Dream Journaling

By Alice Toler


Authors: Alice Bain

Jungians say that every character you meet in your dreams is an aspect of yourself. This makes the dream bully encountered in this episode even more interesting!

I’ve been keeping a dream journal on and off for 20 years now. It started as a writing exercise because my dreams were so strange, and I thought it was a good idea to try to capture the creativity for use during waking life. After a little practice I learned the knack of remembering them when I awoke in the morning, so I wasn’t always having to scrawl down keywords in the pitch dark at 3:00 a.m. In about the fifth year of keeping my diaries, I started to see some really strange parallels between dream life and waking life. Often I’d get a case of deja vu, and it would turn out that I’d had a dream two weeks before that was the root of the feeling during subsequent waking life. Not only that, but sometimes via the diaries I would uncover chains of dreaming/waking correlations that snaked back through my life over months or years. For a while I became a little obsessed, but eventually I decided that it probably wasn’t anything special, and that my attention was better spent on other pursuits.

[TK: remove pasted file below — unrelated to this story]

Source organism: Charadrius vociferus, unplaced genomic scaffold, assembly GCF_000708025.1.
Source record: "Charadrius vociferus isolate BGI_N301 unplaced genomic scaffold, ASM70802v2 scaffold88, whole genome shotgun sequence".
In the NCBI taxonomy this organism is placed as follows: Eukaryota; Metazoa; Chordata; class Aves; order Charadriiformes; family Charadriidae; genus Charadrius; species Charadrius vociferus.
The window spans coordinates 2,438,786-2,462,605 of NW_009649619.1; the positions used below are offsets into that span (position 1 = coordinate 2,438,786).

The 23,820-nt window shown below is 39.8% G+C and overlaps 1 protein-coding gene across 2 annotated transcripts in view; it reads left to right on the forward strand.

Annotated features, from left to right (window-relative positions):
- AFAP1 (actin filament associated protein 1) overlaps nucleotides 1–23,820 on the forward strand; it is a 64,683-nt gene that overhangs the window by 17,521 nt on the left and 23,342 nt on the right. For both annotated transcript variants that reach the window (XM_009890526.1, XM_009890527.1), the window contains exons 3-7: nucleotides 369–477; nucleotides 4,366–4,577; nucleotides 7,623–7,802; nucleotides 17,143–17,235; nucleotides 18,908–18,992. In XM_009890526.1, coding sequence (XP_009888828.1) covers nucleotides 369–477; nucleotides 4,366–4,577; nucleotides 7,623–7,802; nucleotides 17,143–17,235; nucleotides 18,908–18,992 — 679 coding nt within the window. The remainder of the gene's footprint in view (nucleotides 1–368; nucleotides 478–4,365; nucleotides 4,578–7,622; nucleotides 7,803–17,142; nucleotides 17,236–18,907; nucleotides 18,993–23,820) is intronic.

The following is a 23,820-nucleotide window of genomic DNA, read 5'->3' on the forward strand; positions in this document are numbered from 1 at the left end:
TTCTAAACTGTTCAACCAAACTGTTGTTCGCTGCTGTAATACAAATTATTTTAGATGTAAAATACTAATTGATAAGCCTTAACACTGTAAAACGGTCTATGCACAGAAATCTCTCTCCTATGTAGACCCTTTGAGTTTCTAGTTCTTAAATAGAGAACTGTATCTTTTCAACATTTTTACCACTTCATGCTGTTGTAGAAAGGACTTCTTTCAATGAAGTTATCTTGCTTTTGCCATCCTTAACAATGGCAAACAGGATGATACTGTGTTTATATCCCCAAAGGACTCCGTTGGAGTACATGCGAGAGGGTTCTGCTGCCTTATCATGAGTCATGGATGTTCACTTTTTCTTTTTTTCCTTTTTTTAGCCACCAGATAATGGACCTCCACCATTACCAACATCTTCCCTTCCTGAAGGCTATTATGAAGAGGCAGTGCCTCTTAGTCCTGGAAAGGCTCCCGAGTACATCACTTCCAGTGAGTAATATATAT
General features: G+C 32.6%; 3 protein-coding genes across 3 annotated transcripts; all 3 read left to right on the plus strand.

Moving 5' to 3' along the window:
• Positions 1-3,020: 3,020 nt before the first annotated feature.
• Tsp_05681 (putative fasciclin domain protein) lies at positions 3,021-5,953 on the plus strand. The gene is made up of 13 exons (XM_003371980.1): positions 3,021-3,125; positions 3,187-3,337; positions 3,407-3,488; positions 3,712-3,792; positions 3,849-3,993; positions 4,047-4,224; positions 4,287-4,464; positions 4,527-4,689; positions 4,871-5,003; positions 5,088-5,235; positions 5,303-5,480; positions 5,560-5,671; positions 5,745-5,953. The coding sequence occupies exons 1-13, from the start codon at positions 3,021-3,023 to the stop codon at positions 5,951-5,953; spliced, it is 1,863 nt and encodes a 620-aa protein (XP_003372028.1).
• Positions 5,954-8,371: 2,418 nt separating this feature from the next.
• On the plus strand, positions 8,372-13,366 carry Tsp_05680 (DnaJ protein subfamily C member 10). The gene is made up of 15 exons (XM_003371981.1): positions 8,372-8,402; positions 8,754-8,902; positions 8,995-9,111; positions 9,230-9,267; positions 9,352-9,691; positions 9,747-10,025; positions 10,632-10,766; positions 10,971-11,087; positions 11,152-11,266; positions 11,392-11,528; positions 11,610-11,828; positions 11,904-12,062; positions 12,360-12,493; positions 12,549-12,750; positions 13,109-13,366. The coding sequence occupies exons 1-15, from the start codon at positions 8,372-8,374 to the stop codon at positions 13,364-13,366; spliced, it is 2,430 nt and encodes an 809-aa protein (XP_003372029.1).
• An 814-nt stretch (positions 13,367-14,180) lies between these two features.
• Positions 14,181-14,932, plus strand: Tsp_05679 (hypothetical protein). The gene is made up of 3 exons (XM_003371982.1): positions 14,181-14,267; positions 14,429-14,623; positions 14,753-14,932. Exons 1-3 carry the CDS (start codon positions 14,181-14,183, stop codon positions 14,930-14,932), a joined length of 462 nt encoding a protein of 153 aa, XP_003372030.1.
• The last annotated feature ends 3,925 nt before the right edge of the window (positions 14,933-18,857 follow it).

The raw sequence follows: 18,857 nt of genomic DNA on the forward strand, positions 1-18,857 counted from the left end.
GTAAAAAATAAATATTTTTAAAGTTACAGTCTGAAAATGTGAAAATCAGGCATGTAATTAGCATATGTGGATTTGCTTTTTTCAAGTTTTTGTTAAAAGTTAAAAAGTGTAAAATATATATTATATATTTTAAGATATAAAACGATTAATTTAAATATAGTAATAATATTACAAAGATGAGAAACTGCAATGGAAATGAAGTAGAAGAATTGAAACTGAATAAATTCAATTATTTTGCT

We work out our knottiest problems at night, while our bodies are resting and our minds are let off the leash to run about and stretch their legs. I’m not a personal fan of pursuing lucid dreaming, although many people have found that practice to be helpful and empowering. My feeling is that I’d rather let my subconscious find its own way at least part of the time without being entrained to my waking ego, but that’s not to say that my way is better than anyone else’s. Keeping a dream diary has helped me understand all sorts of waking-life stressors. Whatever your preference, it’s a practice I would recommend.


This article was originally published on February 21, 2012.